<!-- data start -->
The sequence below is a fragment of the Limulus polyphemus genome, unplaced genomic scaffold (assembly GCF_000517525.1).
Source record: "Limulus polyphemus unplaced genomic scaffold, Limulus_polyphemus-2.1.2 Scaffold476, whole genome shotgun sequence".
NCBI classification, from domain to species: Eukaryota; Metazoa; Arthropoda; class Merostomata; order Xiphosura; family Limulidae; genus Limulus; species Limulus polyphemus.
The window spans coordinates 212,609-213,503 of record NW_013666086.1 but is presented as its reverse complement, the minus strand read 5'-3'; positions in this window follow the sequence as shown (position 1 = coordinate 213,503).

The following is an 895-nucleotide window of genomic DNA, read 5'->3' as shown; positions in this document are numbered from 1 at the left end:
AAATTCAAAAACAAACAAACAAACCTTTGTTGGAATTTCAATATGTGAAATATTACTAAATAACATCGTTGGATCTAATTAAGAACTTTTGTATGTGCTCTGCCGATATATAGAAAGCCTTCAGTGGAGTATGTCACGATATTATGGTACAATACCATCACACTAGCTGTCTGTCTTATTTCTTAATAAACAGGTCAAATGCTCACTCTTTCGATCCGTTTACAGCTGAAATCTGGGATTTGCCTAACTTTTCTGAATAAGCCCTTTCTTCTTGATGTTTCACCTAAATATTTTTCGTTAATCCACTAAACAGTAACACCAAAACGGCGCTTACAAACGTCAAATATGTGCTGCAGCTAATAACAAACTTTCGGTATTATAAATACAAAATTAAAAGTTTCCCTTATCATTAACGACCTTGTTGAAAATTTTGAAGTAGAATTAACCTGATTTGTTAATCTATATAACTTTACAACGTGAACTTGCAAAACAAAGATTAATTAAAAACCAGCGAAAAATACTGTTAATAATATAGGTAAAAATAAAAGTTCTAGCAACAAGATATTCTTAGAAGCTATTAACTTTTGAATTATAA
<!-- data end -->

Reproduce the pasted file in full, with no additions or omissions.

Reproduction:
The sequence below is a fragment of the Limulus polyphemus genome, unplaced genomic scaffold (assembly GCF_000517525.1).
Source record: "Limulus polyphemus unplaced genomic scaffold, Limulus_polyphemus-2.1.2 Scaffold476, whole genome shotgun sequence".
NCBI classification, from domain to species: Eukaryota; Metazoa; Arthropoda; class Merostomata; order Xiphosura; family Limulidae; genus Limulus; species Limulus polyphemus.
The window spans coordinates 212,609-213,503 of record NW_013666086.1 but is presented as its reverse complement, the minus strand read 5'-3'; positions in this window follow the sequence as shown (position 1 = coordinate 213,503).

The following is an 895-nucleotide window of genomic DNA, read 5'->3' as shown; positions in this document are numbered from 1 at the left end:
AAATTCAAAAACAAACAAACAAACCTTTGTTGGAATTTCAATATGTGAAATATTACTAAATAACATCGTTGGATCTAATTAAGAACTTTTGTATGTGCTCTGCCGATATATAGAAAGCCTTCAGTGGAGTATGTCACGATATTATGGTACAATACCATCACACTAGCTGTCTGTCTTATTTCTTAATAAACAGGTCAAATGCTCACTCTTTCGATCCGTTTACAGCTGAAATCTGGGATTTGCCTAACTTTTCTGAATAAGCCCTTTCTTCTTGATGTTTCACCTAAATATTTTTCGTTAATCCACTAAACAGTAACACCAAAACGGCGCTTACAAACGTCAAATATGTGCTGCAGCTAATAACAAACTTTCGGTATTATAAATACAAAATTAAAAGTTTCCCTTATCATTAACGACCTTGTTGAAAATTTTGAAGTAGAATTAACCTGATTTGTTAATCTATATAACTTTACAACGTGAACTTGCAAAACAAAGATTAATTAAAAACCAGCGAAAAATACTGTTAATAATATAGGTAAAAATAAAAGTTCTAGCAACAAGATATTCTTAGAAGCTATTAACTTTTGAATTATAA